District Court Judge Jeremy Fogel ruled that the public has an interest in whether AdWords represents an abuse of US trademark law.
US retailer American Blinds and Wallpaper took Google to court after its rivals were advertised alongside search results for its own business.
Under the pay-per-click AdWords system, related adverts appear on a page of search results. This means that if a user searches for McDonald's, for example, an advert for Burger King or another rival may appear next to the results.
Judge Fogel wrote in his decision to proceed: "The large number of businesses and users affected by Google's AdWords programme indicates that a significant public interest exists in determining whether AdWords violates trademark law."
However Google remains optimistic. Michael Kwun, the company's defence lawyer, said: "Judge Fogel rightfully concluded that [American Blinds] did not prove that two of their marks are protectable. We are confident that they will be unable to prove their remaining claims at trial."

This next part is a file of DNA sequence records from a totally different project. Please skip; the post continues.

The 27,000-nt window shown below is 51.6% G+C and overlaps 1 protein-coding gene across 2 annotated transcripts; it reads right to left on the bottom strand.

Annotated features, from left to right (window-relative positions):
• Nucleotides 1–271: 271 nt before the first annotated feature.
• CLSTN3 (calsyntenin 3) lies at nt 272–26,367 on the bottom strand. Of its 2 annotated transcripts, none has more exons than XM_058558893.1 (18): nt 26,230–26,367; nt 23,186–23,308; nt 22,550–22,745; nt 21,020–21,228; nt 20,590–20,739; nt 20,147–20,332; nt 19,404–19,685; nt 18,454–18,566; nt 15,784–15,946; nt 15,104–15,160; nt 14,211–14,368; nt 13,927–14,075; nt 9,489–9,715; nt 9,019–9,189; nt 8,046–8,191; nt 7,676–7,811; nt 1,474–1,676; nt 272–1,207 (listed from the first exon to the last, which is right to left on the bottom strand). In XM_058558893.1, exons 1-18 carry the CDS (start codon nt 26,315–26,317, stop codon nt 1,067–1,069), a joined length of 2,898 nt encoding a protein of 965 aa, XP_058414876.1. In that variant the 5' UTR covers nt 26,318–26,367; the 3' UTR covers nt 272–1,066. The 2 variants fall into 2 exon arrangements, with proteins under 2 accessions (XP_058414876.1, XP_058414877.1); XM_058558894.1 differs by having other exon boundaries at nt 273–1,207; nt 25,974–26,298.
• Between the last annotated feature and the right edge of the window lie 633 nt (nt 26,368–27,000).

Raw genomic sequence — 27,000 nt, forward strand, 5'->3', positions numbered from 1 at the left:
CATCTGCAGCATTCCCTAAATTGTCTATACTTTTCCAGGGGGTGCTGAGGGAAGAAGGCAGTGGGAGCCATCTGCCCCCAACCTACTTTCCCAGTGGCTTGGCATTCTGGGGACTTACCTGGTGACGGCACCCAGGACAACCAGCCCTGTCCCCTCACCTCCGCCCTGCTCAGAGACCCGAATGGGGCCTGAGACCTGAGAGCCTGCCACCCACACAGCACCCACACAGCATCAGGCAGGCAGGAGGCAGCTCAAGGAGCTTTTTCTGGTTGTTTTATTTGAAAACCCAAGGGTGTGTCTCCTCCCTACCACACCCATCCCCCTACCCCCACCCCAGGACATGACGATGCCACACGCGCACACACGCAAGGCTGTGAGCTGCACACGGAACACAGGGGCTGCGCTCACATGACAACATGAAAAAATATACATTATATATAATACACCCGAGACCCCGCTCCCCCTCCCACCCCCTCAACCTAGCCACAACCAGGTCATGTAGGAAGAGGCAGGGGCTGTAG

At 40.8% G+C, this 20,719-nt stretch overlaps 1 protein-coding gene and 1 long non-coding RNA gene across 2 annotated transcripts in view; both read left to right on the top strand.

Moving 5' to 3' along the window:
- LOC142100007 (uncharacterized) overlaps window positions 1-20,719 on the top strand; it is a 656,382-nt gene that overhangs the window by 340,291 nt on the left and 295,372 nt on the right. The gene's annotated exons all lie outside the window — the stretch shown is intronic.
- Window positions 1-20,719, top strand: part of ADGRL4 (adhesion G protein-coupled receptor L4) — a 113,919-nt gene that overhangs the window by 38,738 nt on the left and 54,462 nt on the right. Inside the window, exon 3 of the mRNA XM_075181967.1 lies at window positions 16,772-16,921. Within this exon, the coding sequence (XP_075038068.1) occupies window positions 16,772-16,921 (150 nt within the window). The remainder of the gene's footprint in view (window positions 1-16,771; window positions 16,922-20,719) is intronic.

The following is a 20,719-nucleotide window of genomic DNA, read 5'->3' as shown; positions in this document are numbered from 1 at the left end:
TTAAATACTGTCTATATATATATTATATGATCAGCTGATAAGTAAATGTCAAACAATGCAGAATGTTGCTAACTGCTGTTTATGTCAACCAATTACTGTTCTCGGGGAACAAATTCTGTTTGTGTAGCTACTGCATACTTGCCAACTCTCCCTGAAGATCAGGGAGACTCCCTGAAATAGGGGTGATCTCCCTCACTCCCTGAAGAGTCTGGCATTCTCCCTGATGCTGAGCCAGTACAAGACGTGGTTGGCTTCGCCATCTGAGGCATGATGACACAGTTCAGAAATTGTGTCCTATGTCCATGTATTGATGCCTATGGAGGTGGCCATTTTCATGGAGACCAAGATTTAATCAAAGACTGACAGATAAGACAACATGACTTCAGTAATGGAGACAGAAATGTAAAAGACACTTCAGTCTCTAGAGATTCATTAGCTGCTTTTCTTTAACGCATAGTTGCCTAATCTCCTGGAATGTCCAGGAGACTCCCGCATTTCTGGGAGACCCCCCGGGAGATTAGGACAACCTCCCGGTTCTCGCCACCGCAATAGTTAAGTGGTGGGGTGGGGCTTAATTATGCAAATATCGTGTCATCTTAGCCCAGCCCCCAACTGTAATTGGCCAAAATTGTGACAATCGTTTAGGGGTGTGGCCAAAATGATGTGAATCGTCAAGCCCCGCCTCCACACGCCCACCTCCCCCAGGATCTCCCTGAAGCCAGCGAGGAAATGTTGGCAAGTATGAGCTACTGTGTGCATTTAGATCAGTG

In 2004 Google survived a similar trademark infringement lawsuit from insurance company Geico.
Insecticides based on sulfoxaflor might be as bad for bees as neonicotinoids
Intel teases forthcoming new graphics card accompanied by the text "We will set our graphics free"
Think your password manager is completely secure? Think again...
ARM plans 7nm 'Deimos' for 2019 and 5nm and 7nm 'Hercules' for 2020